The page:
In 2006 Chadha was awarded an OBE (Order of the British Empire) for services to the film industry.
“FROM AN EARLY AGE, I FORMULATED A KIND OF BI-CULTURAL IDENTITY. BUT SOME PEOPLE JUST DIDN’T SEE THAT.”
Award winning filmmaker brings Turkish roots to German cinema
As a German of Turkish descent, Fatih Akin brings acclaim to both his homeland and his adopted country.
Born in Hamburg, Akin studied film at the Academy of Fine Arts. After graduation he worked in the industry before setting up his own production company. He also found the time to act as a visiting professor at Hamburg University and sit as a juror on prestigious international film awards in Cannes and Berlin.
His own films have won plenty of awards. Akin’s first major work “Sensin – Du Bist Es!” won the Audience Award at the Hamburg International Short Film Festival. More recently, his full-length feature “Edge of Heaven” took home prizes for best director, best screenplay and a LUX prize from the European Parliament.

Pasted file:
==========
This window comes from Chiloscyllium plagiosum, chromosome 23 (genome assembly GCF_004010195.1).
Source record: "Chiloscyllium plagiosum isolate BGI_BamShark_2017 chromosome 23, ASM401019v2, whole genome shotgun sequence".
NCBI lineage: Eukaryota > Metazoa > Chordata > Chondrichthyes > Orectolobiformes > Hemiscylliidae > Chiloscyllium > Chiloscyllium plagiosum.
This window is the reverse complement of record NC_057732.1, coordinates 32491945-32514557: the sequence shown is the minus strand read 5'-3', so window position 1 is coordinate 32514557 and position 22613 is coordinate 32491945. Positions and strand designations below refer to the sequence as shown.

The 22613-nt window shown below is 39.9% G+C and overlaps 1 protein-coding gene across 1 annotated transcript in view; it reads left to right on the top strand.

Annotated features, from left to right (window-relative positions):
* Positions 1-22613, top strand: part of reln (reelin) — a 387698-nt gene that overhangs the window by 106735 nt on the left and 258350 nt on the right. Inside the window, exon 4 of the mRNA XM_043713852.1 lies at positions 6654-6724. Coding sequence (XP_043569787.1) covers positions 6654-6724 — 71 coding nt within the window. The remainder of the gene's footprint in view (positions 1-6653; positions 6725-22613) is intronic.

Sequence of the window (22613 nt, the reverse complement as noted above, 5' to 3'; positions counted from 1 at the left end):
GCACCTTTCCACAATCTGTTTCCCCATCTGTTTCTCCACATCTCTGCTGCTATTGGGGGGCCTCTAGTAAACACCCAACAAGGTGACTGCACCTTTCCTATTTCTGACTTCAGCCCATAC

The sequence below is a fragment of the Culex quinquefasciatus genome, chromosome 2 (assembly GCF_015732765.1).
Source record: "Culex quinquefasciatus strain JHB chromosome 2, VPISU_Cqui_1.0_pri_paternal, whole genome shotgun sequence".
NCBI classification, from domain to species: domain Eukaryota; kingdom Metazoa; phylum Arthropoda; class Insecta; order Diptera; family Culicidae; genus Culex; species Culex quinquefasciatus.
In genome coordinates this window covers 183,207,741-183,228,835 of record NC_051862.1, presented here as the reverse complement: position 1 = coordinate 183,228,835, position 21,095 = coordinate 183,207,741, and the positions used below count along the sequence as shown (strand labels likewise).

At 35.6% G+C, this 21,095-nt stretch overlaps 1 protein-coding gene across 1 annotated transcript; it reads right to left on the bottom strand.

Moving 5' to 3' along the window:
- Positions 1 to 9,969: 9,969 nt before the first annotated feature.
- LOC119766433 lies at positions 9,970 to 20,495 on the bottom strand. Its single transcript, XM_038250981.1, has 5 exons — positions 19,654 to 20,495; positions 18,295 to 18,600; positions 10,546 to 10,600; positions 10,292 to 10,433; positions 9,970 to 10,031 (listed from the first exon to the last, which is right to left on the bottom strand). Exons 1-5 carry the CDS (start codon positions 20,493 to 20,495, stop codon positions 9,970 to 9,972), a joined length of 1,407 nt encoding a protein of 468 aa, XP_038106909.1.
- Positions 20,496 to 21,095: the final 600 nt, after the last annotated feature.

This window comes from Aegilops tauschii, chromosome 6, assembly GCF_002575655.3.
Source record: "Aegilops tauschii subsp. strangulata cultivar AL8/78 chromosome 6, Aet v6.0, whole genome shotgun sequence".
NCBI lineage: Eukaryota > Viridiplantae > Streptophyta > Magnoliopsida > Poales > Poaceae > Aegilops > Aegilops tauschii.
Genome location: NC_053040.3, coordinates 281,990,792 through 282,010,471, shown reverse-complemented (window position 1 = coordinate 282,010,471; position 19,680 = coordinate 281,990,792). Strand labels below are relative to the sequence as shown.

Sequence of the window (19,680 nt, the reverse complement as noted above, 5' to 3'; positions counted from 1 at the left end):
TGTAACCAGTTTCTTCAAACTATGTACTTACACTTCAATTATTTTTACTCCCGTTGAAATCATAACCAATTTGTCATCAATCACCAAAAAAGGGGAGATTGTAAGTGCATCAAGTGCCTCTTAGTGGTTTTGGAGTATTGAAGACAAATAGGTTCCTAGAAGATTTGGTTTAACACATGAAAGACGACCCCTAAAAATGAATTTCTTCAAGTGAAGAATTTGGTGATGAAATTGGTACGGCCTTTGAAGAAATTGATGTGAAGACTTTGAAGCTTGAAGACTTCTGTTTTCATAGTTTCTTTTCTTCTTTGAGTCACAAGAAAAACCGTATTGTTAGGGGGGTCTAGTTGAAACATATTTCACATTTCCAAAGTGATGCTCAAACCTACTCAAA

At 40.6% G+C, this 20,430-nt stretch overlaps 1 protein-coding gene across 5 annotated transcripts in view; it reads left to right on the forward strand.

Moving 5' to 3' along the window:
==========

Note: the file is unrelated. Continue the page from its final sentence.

In his life and work, Akin continues to blend his Turkish heritage and German nationality to help both cultures come closer together.
“SOMETIMES THERE IS A CULTURAL GAP. BUT YOU CAN CHANGE THINGS AND PUT SOMETHING ELSE THERE INSTEAD.”
From Europe to the Americas and (someday) back again
Dreaming of a career in advertising, Spanish born Pablo moved to Buenos Aries to study. Drawn to the city by its reputation for excellence, he worked hard and was awarded a Master’s Degree.
On graduation, Pablo decided to stay in Argentina. He gained important real-world experience by interning at a number of firms before being hired by a major multinational organisation that also sponsored his work visa application. He loves the role. Next to his fantasy job (perhaps a surf instructor or some sort of open-air career) it’s a perfect role.
When he’s not working, Pablo travels to other parts of South America – places that might be prohibitively expensive if he were coming from Spain. Closer to home, as part of a multinational community, he appreciates the chance to get to know people from all parts of Latin America.
Like many migrants, Pablo misses home and family and plans to return some day. But when he does, he’ll be bringing plenty of skills and experience with him.
“THERE IS OPPORTUNITY HERE TO LEARN REAL SKILLS, SKILLS THAT I CAN USE HERE, IN SPAIN OR MAYBE SOMEWHERE ELSE.”